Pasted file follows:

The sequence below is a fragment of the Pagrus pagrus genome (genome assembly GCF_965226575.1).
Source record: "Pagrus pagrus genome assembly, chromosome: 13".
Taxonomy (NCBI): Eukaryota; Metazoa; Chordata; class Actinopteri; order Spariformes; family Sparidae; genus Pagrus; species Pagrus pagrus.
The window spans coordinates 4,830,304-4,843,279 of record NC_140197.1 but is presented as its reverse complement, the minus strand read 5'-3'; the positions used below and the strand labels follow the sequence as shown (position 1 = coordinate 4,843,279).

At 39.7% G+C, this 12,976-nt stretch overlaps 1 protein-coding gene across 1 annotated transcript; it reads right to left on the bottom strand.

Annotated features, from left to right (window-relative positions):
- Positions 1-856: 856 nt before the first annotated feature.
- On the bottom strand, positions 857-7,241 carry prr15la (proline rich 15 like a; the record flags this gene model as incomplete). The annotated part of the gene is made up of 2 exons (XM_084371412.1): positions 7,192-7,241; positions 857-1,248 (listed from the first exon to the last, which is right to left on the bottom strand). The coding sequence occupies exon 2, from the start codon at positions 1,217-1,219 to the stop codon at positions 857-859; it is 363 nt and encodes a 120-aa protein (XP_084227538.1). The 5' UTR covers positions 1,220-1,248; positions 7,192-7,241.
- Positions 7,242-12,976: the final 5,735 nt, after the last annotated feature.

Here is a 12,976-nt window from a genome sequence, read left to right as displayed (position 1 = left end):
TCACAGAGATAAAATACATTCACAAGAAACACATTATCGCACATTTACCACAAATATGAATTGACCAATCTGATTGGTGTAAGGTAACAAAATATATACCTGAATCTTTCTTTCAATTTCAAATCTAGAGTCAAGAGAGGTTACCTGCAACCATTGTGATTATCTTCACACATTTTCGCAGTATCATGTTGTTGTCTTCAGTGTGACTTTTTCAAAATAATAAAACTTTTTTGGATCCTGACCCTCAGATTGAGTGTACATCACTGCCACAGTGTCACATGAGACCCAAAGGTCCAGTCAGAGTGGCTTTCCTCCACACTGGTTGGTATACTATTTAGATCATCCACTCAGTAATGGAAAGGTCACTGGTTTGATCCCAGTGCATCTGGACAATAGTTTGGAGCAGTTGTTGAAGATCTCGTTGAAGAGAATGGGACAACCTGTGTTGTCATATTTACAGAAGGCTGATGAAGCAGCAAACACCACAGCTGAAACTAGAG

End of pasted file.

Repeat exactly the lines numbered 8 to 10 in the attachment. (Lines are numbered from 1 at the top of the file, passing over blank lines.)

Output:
- On the bottom strand, positions 857-7,241 carry prr15la (proline rich 15 like a; the record flags this gene model as incomplete). The annotated part of the gene is made up of 2 exons (XM_084371412.1): positions 7,192-7,241; positions 857-1,248 (listed from the first exon to the last, which is right to left on the bottom strand). The coding sequence occupies exon 2, from the start codon at positions 1,217-1,219 to the stop codon at positions 857-859; it is 363 nt and encodes a 120-aa protein (XP_084227538.1). The 5' UTR covers positions 1,220-1,248; positions 7,192-7,241.
- Positions 7,242-12,976: the final 5,735 nt, after the last annotated feature.

Here is a 12,976-nt window from a genome sequence, read left to right as displayed (position 1 = left end):